But several groups, including Love Wins Ministries, said the officers threatened arrests Saturday. “When a large man with a gun tells me I will not be permitted to do this, I might think I’m breaking an ordinance,” said the Rev. Hugh Hollowell, who leads the group and wrote a viral blog post that sparked the outcry.
Carmen Zepp of Human Beans Together said her group was threatened with arrest before the Salvation Army property changed hands. “It’s not just this past weekend,” she said. “Until two weeks ago, the police would wave and smile to us as they passed by.”
Patrick O’Neill, from the Father Charlie Mulholland Catholic Worker House in Garner, thinks growth pressures are responsible for the sudden crackdown: a developer’s plans for apartments a block east of the square. “I have a feeling that has a lot more to do with this gathering and why we were threatened with arrest than anything else,” he said.
Regardless of what took place Saturday, city staff recommended that the nonprofit groups be left alone in the future – unless a festival or other event has reserved the square. Still, Assistant City Manager Dan Howe said the current ordinances should remain on the books – requiring a $325 permit to use the park, plus a $500 deposit.
“We also recommend that enforcement not involve any arrest or attempt to move them out,” he said.
Litter in Moore Square
At Wednesday’s meeting, city staff presented a slideshow with numerous photos of trash in Moore Square, including what appeared to be a trash bag full of decaying doughnuts. Deck-Brown said littering is the most common complaint the city receives about the park. It was also a hot topic at a community meeting on the square’s future about a year ago.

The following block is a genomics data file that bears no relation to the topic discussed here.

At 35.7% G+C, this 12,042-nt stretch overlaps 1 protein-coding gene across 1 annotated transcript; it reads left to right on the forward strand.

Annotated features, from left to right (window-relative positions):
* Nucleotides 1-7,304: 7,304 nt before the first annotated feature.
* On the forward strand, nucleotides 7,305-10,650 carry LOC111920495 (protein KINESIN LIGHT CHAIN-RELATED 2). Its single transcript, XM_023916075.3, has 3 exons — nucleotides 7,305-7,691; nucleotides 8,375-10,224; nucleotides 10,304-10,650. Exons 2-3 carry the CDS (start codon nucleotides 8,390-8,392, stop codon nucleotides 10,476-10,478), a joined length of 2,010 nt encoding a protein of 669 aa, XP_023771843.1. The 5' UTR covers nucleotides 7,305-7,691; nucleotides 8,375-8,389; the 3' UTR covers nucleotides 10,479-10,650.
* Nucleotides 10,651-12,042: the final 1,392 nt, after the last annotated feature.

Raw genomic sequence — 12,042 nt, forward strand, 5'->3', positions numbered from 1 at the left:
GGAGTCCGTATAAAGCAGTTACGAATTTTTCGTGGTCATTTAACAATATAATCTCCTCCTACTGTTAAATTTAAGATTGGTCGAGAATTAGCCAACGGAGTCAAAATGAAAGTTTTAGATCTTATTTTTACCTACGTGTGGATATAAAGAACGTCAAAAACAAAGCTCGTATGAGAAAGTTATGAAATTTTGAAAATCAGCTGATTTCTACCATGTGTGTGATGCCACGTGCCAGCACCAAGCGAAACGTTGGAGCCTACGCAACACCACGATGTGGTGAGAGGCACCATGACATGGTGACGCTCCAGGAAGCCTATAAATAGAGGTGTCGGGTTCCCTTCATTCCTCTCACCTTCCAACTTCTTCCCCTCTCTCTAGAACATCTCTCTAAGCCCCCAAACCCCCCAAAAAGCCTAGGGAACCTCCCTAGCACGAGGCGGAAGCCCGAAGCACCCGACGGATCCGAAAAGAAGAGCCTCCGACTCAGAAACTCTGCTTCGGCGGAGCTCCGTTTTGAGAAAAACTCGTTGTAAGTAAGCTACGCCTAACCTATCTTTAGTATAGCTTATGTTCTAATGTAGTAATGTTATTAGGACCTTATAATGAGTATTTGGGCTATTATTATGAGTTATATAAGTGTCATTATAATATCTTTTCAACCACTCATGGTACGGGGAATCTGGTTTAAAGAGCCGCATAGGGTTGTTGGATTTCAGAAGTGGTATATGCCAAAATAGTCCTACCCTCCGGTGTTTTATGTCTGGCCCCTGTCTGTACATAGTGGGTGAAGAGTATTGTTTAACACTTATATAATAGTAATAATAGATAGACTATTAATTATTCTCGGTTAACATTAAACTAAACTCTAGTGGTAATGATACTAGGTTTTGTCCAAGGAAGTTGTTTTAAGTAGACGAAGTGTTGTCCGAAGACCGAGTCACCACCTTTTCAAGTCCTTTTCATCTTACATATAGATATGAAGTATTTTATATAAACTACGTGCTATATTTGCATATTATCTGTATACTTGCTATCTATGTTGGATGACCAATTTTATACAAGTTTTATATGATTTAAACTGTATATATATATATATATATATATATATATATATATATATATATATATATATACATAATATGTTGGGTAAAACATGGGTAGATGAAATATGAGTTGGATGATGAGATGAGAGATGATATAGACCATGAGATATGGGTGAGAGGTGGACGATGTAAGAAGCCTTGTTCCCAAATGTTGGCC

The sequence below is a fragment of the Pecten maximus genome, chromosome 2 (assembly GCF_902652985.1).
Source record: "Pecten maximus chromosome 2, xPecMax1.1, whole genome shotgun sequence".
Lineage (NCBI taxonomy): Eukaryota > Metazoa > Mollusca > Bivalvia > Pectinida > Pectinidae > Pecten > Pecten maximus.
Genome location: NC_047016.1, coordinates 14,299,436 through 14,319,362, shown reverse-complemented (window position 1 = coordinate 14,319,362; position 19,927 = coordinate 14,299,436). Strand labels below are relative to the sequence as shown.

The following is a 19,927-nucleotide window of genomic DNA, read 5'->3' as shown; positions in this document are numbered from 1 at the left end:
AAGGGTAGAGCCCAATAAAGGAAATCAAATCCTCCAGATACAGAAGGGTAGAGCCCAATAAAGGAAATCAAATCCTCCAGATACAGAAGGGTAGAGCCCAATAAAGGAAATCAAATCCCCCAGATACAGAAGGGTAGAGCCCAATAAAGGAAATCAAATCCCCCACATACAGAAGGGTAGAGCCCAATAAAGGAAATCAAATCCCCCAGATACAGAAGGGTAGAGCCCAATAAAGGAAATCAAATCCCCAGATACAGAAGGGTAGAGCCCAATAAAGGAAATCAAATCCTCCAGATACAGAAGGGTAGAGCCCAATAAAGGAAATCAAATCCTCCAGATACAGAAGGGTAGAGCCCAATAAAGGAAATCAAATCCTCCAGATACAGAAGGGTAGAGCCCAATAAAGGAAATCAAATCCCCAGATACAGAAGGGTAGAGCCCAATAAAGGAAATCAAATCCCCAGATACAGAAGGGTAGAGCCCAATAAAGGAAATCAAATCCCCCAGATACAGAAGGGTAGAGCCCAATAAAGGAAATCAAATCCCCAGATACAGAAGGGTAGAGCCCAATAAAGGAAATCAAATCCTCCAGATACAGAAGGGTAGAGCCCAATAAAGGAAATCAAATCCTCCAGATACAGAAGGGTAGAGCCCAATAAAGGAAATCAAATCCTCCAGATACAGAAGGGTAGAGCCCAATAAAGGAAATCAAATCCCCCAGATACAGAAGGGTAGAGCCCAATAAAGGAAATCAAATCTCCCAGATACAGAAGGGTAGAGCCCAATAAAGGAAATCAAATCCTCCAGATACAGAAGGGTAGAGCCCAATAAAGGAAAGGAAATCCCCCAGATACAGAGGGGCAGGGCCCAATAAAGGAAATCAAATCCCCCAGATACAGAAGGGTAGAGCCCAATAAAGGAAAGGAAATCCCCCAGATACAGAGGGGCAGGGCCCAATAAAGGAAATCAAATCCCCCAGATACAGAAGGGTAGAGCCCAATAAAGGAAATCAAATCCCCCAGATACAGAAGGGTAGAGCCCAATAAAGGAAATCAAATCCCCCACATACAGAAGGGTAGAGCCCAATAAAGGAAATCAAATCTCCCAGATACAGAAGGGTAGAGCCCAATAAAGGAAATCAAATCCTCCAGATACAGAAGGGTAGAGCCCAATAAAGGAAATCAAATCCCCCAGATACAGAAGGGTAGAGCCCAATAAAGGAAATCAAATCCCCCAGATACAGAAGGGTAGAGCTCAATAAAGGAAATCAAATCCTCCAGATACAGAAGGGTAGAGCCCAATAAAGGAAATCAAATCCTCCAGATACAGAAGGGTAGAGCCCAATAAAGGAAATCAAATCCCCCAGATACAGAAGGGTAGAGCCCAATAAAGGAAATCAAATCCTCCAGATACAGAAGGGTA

The problems, according to parks officials, persist despite three garbage pickups per day and several volunteer litter patrols.
Deck-Brown also pointed to crime statistics showing that Moore Square has five times the crime of its twin across downtown, Nash Square.
“These statistics in no way imply that the less fortunate are causing these crimes,” she said. “Too often, they are the victims.”
Sylvia Wiggins, director of Helping Hand Mission, says downtown’s high concentration of bars causes many of the problems.
“You’re talking about noise and disturbances – come through downtown Raleigh at 10 o’clock on a Friday night,” she said.
Wednesday’s solution to the concerns is only temporary; the City Council will gather more information and take up the issue again in November. Baldwin said she plans to get Wake County leaders involved in the debate, too.
Councilman John Odom said he wants to resolve liability concerns if food distributions continue in Moore Square. Organizers of special events bring their own liability insurance; the charities don’t.
“The liability will be a big issue for me,” Odom said. “We’re self-insured, and that means every citizen in Raleigh is liable” for anything that happens in the parks.
Councilman Randy Stagner said he thinks the city’s efforts are headed in the right direction with Wednesday’s vote. “I think that’s a start, but it’s certainly not the finish point,” he said.